Di Cunningham: Never mind the anger...

Feeling the pain - City players as another West Ham goal goes in Picture: Paul Chesterton/Focus Imag

Feeling the pain - City players as another West Ham goal goes in Picture: Paul Chesterton/Focus Images Ltd - Credit: Paul Chesterton/Focus Images Ltd

Fan Zone columnist Di Cunningham considers the reaction to Norwich City’s relegation

So the R number in Norwich is now five - not the Reproductivity rate for Covid but, for a record breaking fifth time, the city’s football club have been Relegated from the world’s greatest league.

Maybe lockdown has made me over-sensitive, but I was surprised by the degree of social media venom from fellow fans following the rubber-stamping of City’s demotion on Saturday.

In my opinion, the necessary hiatus in the Premier League as a response to coronavirus particularly disadvantaged our club - one where the team ethic is everything and where the backroom staffing is a fraction of that at many other EPL sides. We could have done with five Chris Domogallas to work remotely with locked down players and with Zoom conferencing that offered genuine opportunities for bonding rather than the self-conscious interactions we all tried but often failed to find inspirational.

As fans, undoubtedly we had an effect in our absence. Back in another relegation season, Delia offered her legendary call to arms and there was little response. Remember the library that was Carrow Road back in 2005? Before the heady days of Along Come Norwich and the Barclay End? In these times of margins determining the gift or withholding of football’s financial bounty, vocal, visible support has unquestionably contributed to the good times. But had Delia made her ‘Where are You?’ clarion call this summer, the out of office reply was ‘Staying Home’ and the lack of us as the 12th man is surely a factor in the disappointing results since Project Restart. Imagine the howls we’d have made at the denial of Teemu Pukki’s penalty against West Ham, the lift we might have offered to add impact to Onel Hernandez’s strike and Mario Vrancic’s free-kick.

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The volume of the fury at the failure of our team to stay in the Premier League has no doubt been amplified by an empty Carrow Road. It’s generally accepted that the most vocal football supporters on social media are those fans who don’t go to games – and right now that’s all of us. With behind-closed-doors games we’ve started tweeting earlier (one of the few consolations of not being in the stadium is actually being able to get a signal!) and gone on longer and more passionately, with our keyboards the only outlet for the catharsis usually provided through being in the stands.

I could appreciate supporters’ relegation rage in 2016: we had a manager in Alex Neil who lacked the confidence to play exciting talent like Dieumerci Mbokani (and subsequently youngsters like James Maddison), who accumulated but couldn’t get the best out of a number of expensive ‘names’ – including the panic-bought Steven Naismith whose over-inflated salary remained a hobbling legacy long after Neil’s departure and who’s strident demeanour frankly wasn’t very likable.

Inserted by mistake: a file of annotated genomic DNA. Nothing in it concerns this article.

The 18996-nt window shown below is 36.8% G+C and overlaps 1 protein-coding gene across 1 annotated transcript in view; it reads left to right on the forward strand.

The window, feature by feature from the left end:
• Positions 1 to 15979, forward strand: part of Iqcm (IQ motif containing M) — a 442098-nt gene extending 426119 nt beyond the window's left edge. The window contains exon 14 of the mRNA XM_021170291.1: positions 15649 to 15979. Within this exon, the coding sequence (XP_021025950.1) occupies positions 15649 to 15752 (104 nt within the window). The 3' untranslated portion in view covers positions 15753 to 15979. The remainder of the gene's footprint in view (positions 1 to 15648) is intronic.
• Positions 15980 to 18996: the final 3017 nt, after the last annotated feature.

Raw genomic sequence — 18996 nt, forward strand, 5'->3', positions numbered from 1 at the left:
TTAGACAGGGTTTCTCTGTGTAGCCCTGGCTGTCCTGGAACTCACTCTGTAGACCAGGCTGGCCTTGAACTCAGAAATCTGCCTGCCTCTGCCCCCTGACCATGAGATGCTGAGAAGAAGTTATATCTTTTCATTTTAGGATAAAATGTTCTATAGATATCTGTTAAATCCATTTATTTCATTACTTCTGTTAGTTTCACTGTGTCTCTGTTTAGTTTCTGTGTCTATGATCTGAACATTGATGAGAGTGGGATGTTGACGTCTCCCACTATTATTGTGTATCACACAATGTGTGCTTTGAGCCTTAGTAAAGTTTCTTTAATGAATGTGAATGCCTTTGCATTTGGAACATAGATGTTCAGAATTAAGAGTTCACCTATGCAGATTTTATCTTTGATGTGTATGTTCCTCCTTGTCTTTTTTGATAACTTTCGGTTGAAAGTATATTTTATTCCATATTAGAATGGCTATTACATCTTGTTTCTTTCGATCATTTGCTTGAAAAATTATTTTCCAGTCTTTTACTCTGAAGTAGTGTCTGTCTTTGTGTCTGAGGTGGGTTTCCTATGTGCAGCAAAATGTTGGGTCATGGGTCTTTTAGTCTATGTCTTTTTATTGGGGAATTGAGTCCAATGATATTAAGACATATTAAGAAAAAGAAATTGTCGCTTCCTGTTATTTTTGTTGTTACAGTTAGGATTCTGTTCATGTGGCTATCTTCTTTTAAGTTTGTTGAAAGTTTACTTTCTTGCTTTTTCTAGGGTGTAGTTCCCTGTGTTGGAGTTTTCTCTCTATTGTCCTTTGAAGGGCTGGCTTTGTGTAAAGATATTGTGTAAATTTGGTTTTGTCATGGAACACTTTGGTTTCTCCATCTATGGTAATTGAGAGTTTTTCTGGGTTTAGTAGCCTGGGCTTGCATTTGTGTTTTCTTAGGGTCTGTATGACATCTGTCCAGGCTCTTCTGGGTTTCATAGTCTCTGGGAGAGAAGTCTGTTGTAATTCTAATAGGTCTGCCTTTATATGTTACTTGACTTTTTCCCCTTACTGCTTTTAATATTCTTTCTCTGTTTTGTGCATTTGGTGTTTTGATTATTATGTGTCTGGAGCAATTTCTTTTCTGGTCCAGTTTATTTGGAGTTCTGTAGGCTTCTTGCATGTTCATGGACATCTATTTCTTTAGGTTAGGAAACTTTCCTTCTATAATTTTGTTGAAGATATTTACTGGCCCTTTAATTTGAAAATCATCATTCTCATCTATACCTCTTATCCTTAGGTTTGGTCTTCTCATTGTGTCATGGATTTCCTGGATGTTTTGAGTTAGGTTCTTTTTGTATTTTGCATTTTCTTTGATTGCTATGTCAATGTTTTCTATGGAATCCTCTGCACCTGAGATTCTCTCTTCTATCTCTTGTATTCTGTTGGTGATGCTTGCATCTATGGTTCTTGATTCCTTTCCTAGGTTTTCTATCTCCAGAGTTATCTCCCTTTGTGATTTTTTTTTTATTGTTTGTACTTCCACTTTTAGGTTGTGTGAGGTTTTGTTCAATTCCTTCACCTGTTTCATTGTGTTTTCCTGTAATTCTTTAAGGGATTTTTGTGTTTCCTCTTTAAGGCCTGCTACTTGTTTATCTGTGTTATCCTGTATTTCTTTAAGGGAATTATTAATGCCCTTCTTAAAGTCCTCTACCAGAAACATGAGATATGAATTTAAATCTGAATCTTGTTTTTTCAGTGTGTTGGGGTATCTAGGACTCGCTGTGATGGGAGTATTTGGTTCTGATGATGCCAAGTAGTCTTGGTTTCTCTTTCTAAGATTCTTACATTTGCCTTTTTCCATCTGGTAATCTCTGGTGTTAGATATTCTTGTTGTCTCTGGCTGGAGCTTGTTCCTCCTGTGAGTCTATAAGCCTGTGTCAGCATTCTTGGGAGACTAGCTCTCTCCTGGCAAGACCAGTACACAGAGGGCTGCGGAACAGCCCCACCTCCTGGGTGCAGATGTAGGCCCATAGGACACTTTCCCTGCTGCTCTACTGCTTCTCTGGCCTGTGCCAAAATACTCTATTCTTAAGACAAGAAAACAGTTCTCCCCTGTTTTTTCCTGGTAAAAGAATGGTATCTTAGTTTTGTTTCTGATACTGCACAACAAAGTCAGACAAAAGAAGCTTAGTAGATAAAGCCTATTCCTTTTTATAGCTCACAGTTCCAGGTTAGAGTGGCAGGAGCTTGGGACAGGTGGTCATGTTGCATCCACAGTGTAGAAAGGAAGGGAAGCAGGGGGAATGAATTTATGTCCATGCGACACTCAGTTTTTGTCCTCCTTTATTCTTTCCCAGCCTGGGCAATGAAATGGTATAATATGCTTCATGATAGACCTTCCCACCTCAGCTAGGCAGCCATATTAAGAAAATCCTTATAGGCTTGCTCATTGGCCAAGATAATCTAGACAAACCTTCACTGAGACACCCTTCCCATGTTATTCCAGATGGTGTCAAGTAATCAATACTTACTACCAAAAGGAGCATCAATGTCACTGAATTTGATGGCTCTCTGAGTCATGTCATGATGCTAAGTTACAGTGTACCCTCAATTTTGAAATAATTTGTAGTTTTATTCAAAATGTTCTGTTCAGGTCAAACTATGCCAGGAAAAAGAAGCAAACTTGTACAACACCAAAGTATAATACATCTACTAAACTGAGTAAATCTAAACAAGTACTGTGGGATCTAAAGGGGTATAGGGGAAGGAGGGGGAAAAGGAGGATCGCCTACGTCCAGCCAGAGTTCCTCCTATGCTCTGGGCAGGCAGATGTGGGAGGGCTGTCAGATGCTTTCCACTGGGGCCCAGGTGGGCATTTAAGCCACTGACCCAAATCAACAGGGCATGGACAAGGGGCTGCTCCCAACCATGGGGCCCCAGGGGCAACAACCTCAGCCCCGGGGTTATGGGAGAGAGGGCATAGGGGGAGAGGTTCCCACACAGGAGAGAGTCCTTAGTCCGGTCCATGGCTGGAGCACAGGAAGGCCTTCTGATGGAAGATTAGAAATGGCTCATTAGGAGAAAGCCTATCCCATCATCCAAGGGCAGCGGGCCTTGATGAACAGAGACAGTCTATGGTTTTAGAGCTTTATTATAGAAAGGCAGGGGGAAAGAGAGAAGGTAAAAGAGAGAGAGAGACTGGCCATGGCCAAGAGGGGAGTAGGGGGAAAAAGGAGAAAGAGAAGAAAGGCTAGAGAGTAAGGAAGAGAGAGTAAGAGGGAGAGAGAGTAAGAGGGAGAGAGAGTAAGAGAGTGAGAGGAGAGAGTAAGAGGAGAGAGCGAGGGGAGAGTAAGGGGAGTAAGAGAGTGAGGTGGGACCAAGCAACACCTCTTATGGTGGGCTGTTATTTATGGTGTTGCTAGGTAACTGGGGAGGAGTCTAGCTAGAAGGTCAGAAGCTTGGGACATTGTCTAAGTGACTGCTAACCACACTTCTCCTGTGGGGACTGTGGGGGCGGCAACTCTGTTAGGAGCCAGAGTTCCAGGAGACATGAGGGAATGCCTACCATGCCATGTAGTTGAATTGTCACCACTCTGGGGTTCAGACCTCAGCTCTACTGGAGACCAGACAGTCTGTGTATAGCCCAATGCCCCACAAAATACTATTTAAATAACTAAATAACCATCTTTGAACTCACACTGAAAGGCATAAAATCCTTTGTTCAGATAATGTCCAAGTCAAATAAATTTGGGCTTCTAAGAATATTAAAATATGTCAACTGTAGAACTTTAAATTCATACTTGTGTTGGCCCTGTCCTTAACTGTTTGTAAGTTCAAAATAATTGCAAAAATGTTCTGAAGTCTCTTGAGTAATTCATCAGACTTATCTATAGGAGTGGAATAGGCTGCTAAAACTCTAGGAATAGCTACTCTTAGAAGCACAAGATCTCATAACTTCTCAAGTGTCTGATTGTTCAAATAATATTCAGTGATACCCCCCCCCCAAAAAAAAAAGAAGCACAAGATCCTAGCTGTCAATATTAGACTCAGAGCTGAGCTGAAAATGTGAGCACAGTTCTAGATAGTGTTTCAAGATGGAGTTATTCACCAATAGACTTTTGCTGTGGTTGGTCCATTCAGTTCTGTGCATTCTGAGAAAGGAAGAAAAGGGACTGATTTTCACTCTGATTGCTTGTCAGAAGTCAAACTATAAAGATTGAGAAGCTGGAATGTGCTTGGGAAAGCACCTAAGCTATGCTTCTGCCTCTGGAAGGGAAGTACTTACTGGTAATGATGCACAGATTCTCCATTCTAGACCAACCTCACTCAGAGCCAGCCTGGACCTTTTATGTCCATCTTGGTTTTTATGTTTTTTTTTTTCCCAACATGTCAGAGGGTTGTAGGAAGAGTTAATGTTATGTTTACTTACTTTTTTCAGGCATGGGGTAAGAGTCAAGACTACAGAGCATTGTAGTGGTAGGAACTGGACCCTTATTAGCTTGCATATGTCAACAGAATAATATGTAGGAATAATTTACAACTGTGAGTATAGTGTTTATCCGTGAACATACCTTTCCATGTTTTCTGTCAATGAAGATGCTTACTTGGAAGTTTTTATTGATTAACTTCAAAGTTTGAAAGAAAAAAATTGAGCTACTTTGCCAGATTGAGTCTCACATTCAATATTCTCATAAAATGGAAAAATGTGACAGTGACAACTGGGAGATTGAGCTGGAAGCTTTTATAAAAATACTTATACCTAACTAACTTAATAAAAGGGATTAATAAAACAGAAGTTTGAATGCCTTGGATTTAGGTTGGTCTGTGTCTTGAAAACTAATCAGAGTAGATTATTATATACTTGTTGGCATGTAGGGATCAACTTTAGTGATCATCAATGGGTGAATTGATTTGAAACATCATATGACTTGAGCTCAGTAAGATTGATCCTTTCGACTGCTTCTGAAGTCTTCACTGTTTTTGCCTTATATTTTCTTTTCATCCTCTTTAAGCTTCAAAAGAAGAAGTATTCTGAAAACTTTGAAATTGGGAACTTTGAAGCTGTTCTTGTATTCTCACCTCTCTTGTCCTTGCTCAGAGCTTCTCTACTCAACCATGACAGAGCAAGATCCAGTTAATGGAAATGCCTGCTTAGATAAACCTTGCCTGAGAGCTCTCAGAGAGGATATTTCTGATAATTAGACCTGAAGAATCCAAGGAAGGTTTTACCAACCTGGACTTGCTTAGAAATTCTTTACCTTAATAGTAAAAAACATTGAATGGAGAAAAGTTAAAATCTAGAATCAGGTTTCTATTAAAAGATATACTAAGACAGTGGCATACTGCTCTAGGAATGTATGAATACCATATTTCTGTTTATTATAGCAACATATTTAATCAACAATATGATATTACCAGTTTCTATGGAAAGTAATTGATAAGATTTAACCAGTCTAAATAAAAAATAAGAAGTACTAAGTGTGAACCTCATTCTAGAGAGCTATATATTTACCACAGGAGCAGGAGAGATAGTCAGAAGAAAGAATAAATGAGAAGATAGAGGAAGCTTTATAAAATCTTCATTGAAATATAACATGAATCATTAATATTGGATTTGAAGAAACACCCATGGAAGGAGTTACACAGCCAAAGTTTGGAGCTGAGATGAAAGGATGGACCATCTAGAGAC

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But this time around we weren’t expecting to stay up ... were we? No promises were made by Stuart Webber or Daniel Farke, in fact the opposite, with 2019’s elevation to the best league in the world described as unforeseen, ahead of schedule and a challenge in terms of sustainability; a challenge equated by Farke as requiring a miracle.

And this time around we have a head coach who not only develops flair and youth players but can stretch established footballers to add more to their locker - Pukki, Alex Tettey, Hernandez. We have a head coach who is open and honest and whose humility resonates not only with us but with firebrand managers like Neil Warnock and Chris Wilder.

And remember that two out of three of the games just before quarantine measures kicked in were impressive victories, over Leicester and Spurs.

Many of us appreciate Norwich City FC for its ethos as a self funding, community club. I absolutely acknowledge that not everyone subscribes to this micro-economics model of football finance and that some would prefer an off-the-scale injection of mass capital regardless of the source of funds or resulting change in the character of NCFC.

For me, I accept that performance off the pitch, and the nature of the club is as important as results and league status. And the last few months have really brought that home. During lockdown I’ve been playing in a global Fifa league. We have members from Canada, Sweden, Australia, Greece, Peru, India, Egypt, South Africa and New Zealand as well as the UK. Virtually all the players are dedicated fans of their local or birthplace team. That means very few of them support clubs in elite leagues and results are often something of an irrelevance. Talking in our WhatsApp group, one league mate said his club had played in the top league 52 times and won only once, but 25,000 fans show up to every home game and sing for the full 90 minutes. That is unparalleled fandom.

Knowing that the Canaries are solvent and prudently governed – despite not only the unforgiving and perilous financial terrain of the game but given too the not-insignificant demands of the Covid-19 crisis –- is a hugely rewarding. I don’t pretend that satisfaction will ever be a visceral buzz like the high we all felt at Villa when we sealed the Championship title, but it’s a good vibe and for me it mitigates much of the disappointment of relegation.

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